Update on the Compact for America SB2328
Please urge your Arizona Legislator to vote NO on HB2328 Compact for America OR ANY STRIKE ALL EQUIVALENT or Amendment!
The organization behind the push to convince states to call for a constitutional convention (con-con), in hopes of getting a balanced budget amendment adopted, is falling further and further behind schedule.
Compact for America–The Compact for America initiative has plans to have 38 states call for a con-con to adopt a balanced budget amendment on July 4, 2013.
The majority of their efforts have been defeated at the state level. Most of their efforts were stopped while proposed bills were still in committee. Only a dozen or so states have introduced bills.
Reports from our National Visit Your State Legislator Day held last month indicate that many legislators had not heard of the initiative and were dead set against it.
Those contributing to the initiative’s self-proclaimed $28 million+ budget must be asking themselves about results or lack thereof.
Our Stance on Con-Con—We remain against calling for a con-con, mainly because if a convention is called there is historical precedent that it cannot be controlled, with the potential end result of a complete rewriting of the Constitution. Would you trust anyone in today’s government to rewrite the Constitution? A reminder: any state NOT party to the Compact for America is STILL LEGALLY ENTITLED TO PRESENT ITS CALL TO THE CONVENTION!
Congress has the authority to balance the budget now. It isn’t the Constitution that needs to be changed; it’s the attitude of today’s politicians.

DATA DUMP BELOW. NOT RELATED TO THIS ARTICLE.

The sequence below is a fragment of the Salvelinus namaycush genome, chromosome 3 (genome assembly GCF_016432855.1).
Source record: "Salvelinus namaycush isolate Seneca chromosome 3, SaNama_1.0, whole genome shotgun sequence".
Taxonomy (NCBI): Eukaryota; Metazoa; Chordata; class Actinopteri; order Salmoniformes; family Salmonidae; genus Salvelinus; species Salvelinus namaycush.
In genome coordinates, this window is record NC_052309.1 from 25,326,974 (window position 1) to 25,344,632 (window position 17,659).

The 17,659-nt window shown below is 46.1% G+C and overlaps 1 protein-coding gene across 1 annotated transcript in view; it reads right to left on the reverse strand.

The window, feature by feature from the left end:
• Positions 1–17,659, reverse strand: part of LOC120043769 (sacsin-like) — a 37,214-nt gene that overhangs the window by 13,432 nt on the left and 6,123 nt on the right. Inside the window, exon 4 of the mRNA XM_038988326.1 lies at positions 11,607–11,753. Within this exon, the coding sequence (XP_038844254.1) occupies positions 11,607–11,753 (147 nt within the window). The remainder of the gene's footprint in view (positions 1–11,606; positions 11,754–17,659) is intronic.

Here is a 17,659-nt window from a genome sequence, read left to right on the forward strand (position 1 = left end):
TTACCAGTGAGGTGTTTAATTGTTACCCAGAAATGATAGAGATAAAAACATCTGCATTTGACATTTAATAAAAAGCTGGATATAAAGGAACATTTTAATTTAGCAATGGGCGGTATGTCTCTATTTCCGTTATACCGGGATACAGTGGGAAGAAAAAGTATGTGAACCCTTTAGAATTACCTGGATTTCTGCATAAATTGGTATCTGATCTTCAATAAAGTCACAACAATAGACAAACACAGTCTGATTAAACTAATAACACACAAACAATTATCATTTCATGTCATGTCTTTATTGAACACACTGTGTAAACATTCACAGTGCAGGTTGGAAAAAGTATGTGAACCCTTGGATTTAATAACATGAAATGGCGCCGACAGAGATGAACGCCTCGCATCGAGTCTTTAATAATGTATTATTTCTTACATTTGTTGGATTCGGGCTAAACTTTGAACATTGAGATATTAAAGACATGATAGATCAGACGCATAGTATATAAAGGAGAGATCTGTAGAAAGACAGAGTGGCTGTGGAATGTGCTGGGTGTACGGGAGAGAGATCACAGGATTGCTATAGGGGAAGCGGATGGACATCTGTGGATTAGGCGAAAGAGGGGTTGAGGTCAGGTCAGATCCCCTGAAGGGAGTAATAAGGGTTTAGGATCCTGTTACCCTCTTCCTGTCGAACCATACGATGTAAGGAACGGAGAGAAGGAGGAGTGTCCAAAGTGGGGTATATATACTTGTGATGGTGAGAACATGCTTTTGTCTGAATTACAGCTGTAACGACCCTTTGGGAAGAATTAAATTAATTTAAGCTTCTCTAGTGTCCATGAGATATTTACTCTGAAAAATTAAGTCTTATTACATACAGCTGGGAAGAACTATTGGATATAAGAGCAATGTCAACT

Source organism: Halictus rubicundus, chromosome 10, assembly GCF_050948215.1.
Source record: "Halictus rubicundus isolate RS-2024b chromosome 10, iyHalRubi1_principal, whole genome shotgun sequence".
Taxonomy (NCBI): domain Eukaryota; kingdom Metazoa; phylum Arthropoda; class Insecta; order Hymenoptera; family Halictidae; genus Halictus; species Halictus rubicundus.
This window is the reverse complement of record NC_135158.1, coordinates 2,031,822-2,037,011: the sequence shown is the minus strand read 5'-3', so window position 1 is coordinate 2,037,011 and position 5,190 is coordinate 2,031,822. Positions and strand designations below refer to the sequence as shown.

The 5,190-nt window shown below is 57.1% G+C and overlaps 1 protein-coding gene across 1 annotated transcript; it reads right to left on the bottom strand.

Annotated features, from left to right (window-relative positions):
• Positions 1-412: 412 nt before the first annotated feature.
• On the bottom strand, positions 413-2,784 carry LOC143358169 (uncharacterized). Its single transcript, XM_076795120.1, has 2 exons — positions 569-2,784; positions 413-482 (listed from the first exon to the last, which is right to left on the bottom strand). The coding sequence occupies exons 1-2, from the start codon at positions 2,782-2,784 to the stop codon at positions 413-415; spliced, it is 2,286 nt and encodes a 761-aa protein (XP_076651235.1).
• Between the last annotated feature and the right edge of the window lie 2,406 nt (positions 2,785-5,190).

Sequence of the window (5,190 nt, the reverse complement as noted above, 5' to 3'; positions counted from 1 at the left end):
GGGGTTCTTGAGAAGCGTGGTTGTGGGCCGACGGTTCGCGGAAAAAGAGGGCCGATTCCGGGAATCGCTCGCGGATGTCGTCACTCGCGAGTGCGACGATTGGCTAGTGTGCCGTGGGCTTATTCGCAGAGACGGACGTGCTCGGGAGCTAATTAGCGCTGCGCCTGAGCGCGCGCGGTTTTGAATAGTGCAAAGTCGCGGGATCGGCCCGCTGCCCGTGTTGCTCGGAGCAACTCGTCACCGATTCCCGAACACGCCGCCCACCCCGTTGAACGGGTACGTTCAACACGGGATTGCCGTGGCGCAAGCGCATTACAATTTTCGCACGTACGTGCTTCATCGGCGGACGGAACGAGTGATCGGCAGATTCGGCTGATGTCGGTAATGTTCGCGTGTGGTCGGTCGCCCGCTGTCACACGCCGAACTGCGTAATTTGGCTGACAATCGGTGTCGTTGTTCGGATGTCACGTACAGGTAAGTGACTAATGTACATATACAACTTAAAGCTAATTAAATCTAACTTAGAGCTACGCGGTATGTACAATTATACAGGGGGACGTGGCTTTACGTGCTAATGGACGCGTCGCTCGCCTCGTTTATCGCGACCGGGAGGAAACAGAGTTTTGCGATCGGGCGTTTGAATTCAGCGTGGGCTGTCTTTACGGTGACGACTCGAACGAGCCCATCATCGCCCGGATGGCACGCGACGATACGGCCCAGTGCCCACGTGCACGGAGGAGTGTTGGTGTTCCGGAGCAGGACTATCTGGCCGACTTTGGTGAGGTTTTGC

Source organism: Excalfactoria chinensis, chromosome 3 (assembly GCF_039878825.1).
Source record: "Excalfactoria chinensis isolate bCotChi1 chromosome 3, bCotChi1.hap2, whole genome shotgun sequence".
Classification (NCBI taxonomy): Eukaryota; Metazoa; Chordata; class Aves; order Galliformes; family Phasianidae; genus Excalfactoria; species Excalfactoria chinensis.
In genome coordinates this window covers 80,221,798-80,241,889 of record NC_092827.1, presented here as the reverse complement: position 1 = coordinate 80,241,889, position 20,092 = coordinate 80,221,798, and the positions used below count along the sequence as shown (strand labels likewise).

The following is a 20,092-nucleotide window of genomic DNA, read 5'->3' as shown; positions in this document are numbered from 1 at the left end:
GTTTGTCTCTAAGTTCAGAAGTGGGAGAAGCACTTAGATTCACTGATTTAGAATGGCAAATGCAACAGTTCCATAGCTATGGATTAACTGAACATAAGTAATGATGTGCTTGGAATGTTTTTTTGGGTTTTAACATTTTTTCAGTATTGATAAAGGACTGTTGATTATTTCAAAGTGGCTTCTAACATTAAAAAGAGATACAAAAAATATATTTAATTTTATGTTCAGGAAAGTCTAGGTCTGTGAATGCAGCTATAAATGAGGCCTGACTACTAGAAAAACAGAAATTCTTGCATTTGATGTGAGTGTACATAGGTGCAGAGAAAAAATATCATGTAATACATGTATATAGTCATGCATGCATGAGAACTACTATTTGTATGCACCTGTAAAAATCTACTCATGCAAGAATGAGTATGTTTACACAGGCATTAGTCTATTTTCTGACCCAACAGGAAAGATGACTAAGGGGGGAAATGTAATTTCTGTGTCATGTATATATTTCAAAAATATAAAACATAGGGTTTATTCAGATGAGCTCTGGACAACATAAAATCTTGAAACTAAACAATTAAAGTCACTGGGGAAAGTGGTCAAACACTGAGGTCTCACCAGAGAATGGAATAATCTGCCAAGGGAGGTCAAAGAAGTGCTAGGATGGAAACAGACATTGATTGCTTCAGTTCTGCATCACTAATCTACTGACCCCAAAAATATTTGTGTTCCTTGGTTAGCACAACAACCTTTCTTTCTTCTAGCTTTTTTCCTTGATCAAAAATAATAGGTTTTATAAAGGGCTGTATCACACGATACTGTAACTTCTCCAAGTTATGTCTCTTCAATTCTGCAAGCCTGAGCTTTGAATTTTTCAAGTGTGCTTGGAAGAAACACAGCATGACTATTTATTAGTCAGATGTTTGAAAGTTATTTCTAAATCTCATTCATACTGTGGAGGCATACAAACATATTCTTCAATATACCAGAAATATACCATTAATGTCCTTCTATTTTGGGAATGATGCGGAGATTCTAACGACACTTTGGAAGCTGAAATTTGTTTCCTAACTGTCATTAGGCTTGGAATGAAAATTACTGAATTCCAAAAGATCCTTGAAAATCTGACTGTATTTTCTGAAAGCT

For complete information please browse this site (http://NoConCon.wordpress.com/)
Balancing the Budget Before 1913–Do you know how Congress used to balance the budget prior to the 17th Amendment (direct election of US Senators)?
The U.S. House of Representatives would offer a budget that best represented the interests of their constituents. Unfortunately, they were not immune to pork-laden bills. However, the U.S. Senate, whose job it was to best represent the states (they were appointed by the states to do as such), would get a hold of the proposed budget and hack out the majority of the pork. Why? Because any spending that was above the generated revenue had to be paid off by the state legislatures, which were sent bills with the proportioned amount owed. State legislators, looking out for the best interests of their constituents, did not want to pass along the federal government spending burden to voters, so they made sure that those they appointed to the U.S. Senate had the states’ interests in mind.
With the ratification of the 17th Amendment, the balance of the state and federal government was thrown off. U.S. Senators no longer had the states’ interests in mind, rather the constituents who elected them, allowing pork-filled bills through. And with the introduction of the Federal Reserve, the temptation for deficit spending grew too great as debt accumulated and continues to pile up.